Thanks again
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1959 Rocket Gold Flash - blinged and tarted up  would have seizure if taken to  Tesco

Offline t20racerman

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Re: biasing
« Reply #7 on: 05.11. 2011 10:18 »
It doesn't matter where the main jet is - each cylinder 'sucks' in the air individually through the same carb, but at different times, and it is the air choke speed for each 'suck' that determines how much fuel mixes with the air. So, if each cylinder sucks in different amounts, the air choke speed will go fast-slow-fast-slow-fast-slow etc making the fuel mixture go rich-weak-rich-weak-rich-weak etc.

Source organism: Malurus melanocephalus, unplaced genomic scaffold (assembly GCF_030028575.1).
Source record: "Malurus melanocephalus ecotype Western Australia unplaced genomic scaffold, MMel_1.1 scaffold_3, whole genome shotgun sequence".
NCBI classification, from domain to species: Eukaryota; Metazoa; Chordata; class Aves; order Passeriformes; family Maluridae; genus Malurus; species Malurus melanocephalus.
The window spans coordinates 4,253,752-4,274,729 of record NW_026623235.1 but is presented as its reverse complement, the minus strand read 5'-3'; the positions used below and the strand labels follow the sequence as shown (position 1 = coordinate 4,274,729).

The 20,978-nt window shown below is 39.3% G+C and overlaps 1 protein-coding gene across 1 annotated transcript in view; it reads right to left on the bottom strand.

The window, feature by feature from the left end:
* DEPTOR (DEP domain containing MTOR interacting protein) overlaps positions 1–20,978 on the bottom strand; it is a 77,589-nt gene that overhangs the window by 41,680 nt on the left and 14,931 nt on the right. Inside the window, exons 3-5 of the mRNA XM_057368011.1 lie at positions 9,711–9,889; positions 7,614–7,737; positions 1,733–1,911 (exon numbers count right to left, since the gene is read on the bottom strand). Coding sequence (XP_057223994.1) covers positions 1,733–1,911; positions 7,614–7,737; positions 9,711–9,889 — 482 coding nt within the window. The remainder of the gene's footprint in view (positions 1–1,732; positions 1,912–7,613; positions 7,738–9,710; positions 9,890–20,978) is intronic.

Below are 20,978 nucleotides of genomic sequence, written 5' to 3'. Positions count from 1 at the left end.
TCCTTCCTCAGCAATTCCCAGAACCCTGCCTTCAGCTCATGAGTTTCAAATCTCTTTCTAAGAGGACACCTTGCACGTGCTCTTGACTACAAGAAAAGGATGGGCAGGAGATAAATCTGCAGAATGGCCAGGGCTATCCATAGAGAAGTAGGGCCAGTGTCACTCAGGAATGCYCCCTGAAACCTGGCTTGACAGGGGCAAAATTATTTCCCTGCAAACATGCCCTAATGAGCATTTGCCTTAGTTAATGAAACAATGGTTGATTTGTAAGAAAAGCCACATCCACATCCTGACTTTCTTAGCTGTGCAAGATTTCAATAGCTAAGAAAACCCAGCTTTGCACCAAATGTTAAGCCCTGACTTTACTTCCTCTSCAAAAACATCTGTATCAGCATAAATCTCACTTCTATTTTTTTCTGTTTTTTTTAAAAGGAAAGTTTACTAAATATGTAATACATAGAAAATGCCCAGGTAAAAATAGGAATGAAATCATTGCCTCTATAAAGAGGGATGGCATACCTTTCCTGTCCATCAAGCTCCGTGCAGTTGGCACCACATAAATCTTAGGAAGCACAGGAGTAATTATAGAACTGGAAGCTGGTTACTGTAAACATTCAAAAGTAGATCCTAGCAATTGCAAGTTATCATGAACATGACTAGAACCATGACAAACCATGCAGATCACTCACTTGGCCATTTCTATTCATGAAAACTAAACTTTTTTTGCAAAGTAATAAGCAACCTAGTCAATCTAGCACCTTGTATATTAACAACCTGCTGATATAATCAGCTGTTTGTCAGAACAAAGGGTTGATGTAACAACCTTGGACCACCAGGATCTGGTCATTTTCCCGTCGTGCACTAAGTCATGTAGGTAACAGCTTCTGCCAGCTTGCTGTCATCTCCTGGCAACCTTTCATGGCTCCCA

On my T20 race bike I changed the porting a bit and upped the carb size from 2 x 30mm to 2 x 34 mm. This enables more power, but the air speed through the choke decreases massively. I went from averaging 220 main jets (you vary a lot racing 2 strokes) with the 30 mm carbs, to averaging 460s with the 34mm ones! Quite a difference and hell of a size for an air-cooled 250 twin!  *smile*
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1967 T20 Suzuki - pretty standard road bike
2007 KTM 660 SMC - fast and furious supermoto
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Offline tombeau

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Re: biasing
« Reply #8 on: 05.11. 2011 11:29 »
That's really interesting T20. I was wondering if the angled gasket was just a pleasingly crude bodge which disguised a fault  occurring somewhere else rather than curing it.
And you've described it in a way I could understand.
Cheers,
Iain
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Online bsa-bill

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Re: biasing
« Reply #9 on: 05.11. 2011 12:18 »